Comparative Capitalism and the Transitional Periphery
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Comparative Capitalism and the Transitional Periphery

Firm Centred Perspectives

Edited by Mehmet Demirbag and Geoffrey Wood

With a growing body of literature dealing with business and management issues in the transitional economies of Central and Eastern Europe, the study of the ‘transitional periphery’, or post-Soviet economies, is sparse. A combination of rich natural resources and strategic locations make these economies of significant importance. This book provides fresh and recent research on both firms and the business environment in this region. It serves as a key reference work for those interested in comparative capitalism, business and society in the post state socialist world.
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Chapter 10: Lessons in nonmarket strategy from Eastern Europe and Central Asia: moving beyond the ‘compared to what’ question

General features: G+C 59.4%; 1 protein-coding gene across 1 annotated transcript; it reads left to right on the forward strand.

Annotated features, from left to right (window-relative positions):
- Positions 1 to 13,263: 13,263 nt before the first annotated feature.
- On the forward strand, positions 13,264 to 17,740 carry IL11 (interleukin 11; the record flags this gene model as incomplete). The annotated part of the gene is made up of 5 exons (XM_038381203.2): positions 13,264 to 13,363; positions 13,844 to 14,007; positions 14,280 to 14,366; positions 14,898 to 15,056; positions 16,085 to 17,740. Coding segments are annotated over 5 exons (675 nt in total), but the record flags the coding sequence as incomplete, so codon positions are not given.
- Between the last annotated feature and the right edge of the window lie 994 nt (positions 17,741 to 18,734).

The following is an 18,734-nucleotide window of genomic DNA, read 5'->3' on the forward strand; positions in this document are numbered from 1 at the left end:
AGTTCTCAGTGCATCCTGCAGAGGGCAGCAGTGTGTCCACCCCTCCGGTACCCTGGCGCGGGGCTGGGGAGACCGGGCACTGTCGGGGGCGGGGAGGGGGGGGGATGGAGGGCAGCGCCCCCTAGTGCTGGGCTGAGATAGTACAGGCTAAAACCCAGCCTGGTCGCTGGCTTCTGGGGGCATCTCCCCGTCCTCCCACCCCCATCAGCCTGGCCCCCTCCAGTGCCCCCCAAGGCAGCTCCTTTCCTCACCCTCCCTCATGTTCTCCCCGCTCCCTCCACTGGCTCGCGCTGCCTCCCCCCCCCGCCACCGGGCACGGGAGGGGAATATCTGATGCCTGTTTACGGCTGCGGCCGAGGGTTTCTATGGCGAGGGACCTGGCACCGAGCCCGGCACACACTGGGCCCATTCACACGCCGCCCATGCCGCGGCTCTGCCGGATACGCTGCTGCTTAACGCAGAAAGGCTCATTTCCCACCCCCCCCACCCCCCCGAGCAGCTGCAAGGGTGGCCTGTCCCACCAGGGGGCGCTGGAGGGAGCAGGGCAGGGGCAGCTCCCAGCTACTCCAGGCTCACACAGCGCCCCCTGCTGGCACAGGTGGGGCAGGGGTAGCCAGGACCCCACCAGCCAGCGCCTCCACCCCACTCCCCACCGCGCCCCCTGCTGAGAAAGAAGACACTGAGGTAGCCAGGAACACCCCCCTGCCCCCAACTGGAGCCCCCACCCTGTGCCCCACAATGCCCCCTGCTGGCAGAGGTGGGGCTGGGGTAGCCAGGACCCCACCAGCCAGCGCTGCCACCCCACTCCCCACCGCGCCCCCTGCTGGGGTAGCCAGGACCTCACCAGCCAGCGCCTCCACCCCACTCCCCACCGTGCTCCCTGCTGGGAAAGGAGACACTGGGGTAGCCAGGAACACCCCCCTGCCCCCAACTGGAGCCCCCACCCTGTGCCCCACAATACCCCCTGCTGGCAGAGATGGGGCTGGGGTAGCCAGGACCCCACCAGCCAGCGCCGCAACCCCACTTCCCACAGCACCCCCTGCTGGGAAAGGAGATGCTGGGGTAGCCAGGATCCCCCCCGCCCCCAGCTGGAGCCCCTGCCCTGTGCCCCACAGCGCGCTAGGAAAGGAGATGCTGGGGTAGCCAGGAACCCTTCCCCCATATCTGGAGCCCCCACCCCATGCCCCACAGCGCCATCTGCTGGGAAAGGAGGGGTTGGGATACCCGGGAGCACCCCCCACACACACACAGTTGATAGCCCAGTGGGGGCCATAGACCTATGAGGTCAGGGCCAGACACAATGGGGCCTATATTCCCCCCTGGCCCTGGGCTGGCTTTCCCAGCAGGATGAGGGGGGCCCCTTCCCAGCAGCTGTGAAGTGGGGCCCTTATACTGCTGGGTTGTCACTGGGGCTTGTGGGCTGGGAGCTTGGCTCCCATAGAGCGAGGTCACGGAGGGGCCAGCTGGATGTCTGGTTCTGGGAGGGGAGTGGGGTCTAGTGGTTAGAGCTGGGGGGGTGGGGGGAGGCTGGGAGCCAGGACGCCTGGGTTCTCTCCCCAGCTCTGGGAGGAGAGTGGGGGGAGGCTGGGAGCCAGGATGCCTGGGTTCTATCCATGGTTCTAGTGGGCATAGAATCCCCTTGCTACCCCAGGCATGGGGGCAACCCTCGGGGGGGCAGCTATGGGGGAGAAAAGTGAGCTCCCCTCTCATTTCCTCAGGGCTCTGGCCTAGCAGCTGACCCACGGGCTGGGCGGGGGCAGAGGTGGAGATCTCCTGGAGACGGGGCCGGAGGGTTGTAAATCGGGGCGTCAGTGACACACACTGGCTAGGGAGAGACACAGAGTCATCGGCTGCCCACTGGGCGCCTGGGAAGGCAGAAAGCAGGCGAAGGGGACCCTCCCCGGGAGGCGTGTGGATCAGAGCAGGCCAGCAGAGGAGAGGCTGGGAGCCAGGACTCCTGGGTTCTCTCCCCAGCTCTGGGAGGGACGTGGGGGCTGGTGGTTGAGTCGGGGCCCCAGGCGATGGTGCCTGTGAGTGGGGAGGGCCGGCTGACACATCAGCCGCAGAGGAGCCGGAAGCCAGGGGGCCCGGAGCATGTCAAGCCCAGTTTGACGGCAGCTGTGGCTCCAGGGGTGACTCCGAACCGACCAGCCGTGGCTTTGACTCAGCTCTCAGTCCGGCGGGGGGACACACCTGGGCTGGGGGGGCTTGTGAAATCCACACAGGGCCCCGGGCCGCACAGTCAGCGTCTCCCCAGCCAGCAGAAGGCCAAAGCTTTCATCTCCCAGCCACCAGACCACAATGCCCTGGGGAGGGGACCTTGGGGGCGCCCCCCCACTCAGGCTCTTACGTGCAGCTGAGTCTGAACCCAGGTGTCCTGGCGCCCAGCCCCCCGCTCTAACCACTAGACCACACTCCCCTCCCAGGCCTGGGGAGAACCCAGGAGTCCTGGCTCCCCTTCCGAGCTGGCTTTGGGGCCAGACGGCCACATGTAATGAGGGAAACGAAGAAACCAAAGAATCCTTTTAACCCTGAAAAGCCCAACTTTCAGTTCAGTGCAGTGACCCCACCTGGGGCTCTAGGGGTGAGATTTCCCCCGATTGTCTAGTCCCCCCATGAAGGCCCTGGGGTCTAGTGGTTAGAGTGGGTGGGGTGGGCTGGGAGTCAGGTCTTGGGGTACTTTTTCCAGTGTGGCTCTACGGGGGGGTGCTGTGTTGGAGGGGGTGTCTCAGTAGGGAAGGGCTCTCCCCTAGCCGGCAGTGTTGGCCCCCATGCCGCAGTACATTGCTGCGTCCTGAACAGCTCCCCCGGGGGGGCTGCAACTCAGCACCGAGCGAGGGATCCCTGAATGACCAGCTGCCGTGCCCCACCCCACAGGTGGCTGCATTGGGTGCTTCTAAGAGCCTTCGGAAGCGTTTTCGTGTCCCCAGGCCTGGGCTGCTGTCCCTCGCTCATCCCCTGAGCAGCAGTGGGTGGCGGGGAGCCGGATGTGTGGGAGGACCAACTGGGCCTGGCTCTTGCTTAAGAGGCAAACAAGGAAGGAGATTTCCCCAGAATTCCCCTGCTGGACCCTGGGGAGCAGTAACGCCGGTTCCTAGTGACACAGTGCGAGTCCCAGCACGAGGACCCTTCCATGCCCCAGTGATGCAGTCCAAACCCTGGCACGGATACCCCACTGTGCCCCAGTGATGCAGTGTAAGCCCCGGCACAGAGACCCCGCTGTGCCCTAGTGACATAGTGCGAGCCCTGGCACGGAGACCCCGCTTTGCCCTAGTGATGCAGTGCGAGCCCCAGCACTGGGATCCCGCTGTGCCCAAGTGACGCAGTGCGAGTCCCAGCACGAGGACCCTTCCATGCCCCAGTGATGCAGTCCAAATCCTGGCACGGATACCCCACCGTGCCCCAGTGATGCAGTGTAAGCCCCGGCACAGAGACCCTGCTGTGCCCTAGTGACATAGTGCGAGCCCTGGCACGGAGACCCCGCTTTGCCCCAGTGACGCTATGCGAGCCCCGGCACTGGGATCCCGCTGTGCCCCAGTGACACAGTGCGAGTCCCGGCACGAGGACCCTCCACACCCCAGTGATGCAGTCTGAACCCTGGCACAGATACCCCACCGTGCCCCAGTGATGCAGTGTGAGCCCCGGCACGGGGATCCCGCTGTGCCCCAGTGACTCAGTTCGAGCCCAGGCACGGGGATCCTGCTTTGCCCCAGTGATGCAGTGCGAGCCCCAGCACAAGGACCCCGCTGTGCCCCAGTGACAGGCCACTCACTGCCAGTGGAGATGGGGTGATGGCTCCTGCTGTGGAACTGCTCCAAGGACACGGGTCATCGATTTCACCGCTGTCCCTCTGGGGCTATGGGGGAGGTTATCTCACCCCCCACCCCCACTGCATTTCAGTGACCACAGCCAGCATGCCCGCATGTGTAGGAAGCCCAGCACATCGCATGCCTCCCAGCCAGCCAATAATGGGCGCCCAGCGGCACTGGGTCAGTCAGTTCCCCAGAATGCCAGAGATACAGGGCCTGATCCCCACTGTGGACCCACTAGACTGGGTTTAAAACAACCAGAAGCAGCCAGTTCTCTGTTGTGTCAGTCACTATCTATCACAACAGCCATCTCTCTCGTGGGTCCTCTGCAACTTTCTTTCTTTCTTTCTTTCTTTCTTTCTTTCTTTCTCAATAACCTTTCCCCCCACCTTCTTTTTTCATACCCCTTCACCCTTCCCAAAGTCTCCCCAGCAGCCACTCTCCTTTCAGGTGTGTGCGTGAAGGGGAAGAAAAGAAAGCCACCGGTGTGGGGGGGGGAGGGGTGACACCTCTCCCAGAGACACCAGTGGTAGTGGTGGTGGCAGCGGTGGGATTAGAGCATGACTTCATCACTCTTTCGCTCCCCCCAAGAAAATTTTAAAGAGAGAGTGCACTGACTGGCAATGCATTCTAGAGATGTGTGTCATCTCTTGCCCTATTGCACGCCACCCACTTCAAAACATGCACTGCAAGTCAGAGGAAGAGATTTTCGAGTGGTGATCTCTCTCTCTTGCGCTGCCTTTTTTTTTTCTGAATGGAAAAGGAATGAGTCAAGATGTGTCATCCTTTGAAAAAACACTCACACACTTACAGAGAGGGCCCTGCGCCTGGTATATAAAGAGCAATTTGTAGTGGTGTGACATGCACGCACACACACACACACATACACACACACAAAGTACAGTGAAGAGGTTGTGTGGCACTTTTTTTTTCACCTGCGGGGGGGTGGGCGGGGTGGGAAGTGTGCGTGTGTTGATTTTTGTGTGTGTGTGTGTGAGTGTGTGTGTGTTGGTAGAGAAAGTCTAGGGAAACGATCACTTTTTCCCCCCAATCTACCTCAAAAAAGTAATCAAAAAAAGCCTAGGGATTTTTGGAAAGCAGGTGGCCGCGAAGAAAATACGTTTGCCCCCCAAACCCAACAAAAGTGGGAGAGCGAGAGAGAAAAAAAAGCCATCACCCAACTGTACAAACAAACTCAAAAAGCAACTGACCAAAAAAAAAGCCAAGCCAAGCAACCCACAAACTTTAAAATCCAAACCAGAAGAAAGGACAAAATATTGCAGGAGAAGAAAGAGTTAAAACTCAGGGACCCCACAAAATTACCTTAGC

Yusaf H. Akbar and Maciej Kisilowski


This chapter examines the transnational periphery through the lens of non-market strategy or corporate political strategies. The non-market strategy literature studying the countries of Eastern Europe and Central Asia (EECA) _ that is, the post-Soviet countries _ is especially sparse. To contribute to reducing this sparsity, the authors contrast the results of their original empirical research in the EECA countries with one specific stream of the nonmarket strategy literature: the theoretical framework explaining corporate political activity, developed by Hillman and Hitt and empirically tested in the Western European context. The most important contribution of these authors was to postulate a threefold taxonomy of corporate political activities, which consists of informational strategies, financial strategies and constituency-based strategies. The chapter demonstrates that this framework is insufficient to adequately explain nonmarket activity in the transitional periphery. The authors thus extend that framework to incorporate the particularities of the EECA institutional context, focusing specifically on two other important types of nonmarket strategies which they term relational strategies and procedural strategies.

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